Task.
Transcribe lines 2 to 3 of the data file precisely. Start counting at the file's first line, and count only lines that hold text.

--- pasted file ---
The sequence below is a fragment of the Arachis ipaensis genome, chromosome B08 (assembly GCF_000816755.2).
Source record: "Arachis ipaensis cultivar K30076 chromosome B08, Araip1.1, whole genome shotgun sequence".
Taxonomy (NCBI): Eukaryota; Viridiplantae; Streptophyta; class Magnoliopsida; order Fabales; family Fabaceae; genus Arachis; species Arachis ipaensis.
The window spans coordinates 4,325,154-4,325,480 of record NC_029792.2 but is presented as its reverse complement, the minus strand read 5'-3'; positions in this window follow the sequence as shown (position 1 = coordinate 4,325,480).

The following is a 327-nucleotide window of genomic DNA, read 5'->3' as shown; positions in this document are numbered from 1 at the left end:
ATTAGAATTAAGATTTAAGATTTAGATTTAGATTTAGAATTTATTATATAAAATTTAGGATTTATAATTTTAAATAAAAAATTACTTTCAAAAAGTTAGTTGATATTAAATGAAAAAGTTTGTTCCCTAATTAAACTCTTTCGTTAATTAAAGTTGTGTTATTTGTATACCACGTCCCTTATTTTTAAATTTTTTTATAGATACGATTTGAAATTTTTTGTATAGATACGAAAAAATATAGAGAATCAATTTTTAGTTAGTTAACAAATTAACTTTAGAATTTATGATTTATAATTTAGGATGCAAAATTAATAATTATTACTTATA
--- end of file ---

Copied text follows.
Source record: "Arachis ipaensis cultivar K30076 chromosome B08, Araip1.1, whole genome shotgun sequence".
Taxonomy (NCBI): Eukaryota; Viridiplantae; Streptophyta; class Magnoliopsida; order Fabales; family Fabaceae; genus Arachis; species Arachis ipaensis.